They travel frequently and often great distances. They spend their days meeting people, shaking hands and giving hugs. Their workplace is visited by millions each year. And many, including their most senior leaders, are rather old.
The current lineup of 530 members of Congress are in an especially vulnerable position as the coronavirus outbreak expands to pandemic proportions, and top leaders on Capitol Hill are suddenly caught between the need to go about the people’s legislative business and the risk of operating what could be a giant marble-enclosed petri dish as the pathogen spreads.
The stakes for lawmakers were heightened Sunday when Sen. Ted Cruz (R-Texas) and Rep. Paul Gosar (R-Ariz.) announced that they and their aides were engaging in a voluntary self-quarantine after feared exposure to the virus.
Both interacted with a confirmed carrier of the virus at the annual Conservative Political Action Conference (CPAC) in suburban Washington late last month – one of many public gatherings where lawmakers, aides and other political players are in proximity with potential carriers of the virus.
Leaders of the House and Senate have taken a measured approach, consulting closely with the congressional attending physician and thus far refraining from announcing more drastic restrictions.
Sen. Dick Durbin (D-Ill.) the No. 2 Senate Democrat, said it was too early to consider cutting short legislative sessions or shutting down Capitol tours but said senators needed to consider significant changes to their usual routines to prevent an outbreak in the legislature.
“Our lifestyle is the exact opposite of a quarantine. We’re by nature public animals and in contact with the public,” Durbin said, also noting the advanced age of many senators. “We’ve got to be sensible about this. Health is the most important thing for all of us. We don’t want to overreact, but let’s wait and see what happens.”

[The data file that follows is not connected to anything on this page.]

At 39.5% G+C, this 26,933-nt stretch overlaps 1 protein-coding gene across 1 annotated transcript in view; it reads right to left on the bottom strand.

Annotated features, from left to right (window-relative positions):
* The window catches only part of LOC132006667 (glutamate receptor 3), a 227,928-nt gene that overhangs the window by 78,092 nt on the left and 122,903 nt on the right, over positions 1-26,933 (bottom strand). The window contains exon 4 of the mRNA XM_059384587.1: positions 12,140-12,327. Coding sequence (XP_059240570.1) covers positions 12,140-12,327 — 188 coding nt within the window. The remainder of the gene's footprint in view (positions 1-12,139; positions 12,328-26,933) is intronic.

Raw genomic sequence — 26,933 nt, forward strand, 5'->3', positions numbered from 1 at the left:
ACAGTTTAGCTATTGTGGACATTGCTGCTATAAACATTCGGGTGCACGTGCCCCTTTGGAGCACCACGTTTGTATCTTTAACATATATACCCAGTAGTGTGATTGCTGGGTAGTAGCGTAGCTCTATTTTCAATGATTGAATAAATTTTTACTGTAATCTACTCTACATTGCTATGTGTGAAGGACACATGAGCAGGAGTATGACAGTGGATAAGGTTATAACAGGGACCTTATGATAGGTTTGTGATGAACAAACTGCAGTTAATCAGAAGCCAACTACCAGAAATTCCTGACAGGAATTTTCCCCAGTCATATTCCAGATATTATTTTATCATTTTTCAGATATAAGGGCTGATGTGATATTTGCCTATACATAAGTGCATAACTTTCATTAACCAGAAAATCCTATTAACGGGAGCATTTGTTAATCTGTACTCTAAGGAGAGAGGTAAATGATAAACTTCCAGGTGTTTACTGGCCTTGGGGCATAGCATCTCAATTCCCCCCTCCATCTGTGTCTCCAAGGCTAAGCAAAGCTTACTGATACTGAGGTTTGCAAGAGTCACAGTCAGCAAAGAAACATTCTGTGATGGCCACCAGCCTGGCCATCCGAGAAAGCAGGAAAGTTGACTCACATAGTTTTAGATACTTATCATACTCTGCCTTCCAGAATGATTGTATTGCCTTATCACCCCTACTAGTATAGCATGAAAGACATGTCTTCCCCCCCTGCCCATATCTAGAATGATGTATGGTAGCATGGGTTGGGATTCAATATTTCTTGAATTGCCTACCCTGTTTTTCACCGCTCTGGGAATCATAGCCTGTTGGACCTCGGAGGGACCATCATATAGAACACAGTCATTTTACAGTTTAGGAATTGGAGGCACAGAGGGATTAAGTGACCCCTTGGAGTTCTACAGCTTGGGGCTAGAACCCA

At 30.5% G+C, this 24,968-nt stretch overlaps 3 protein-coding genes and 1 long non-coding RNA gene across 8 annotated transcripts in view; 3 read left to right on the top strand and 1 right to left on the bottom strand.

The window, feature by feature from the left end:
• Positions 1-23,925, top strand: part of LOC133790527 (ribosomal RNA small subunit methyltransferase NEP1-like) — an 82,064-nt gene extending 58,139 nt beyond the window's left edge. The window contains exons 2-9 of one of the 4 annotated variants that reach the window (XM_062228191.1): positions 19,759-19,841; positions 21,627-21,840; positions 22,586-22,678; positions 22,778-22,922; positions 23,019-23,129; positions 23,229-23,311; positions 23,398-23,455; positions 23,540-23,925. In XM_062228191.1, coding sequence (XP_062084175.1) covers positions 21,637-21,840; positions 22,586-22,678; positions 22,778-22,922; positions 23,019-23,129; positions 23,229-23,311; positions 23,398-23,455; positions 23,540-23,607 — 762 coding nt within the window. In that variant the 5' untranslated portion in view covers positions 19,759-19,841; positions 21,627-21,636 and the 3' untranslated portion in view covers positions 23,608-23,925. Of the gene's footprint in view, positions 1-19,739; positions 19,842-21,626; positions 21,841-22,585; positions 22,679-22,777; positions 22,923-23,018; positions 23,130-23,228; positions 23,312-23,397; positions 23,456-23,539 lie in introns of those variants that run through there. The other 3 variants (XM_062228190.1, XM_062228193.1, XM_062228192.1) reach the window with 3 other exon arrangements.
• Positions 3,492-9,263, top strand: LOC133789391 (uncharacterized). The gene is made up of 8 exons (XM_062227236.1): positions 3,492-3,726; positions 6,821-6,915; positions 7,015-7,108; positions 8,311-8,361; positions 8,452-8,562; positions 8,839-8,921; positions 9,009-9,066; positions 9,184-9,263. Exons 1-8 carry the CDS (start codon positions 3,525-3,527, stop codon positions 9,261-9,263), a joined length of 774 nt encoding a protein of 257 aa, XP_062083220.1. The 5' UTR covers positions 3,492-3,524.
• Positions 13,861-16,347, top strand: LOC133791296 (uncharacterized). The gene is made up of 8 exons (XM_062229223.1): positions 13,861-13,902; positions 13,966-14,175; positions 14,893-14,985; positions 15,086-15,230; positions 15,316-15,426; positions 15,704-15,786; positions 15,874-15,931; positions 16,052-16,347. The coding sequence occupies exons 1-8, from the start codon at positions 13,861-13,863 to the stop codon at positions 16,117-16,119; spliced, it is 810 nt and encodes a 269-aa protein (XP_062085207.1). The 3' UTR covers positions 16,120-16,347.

Individual members have already started making changes – whether by stepping up their hygienic precautions or canceling events.
Rep. Jimmy Panetta (D-Calif.) on Monday canceled town hall meetings he had scheduled in his Northern California district for next week’s planned congressional recess, citing the virus risk. He is substituting smaller round-table events with health-care experts that he plans to publicize locally to circulate reliable medical guidance.
Panetta watched the changing practices play out in real time at another large gathering of politicians – the annual civil rights commemoration in Selma, Alabama – which took place on March 1 as concerns about community transmission of the virus inside the United States began to take hold.
“You know, when we got on the plane, it was handshakes, and by the end of it, people had started to get into that habit [of giving elbow taps] – nevertheless, it’s still difficult for people like me,” said Panetta, who greeted a reporter in the Capitol with a firm handshake.
House aides said there have been private discussions of whether the coming recess could be extended indefinitely. Congress must act by Sunday to extend some critical foreign surveillance authorities but has no other pressing deadlines until May 22, when authority for several key health care programs will expire.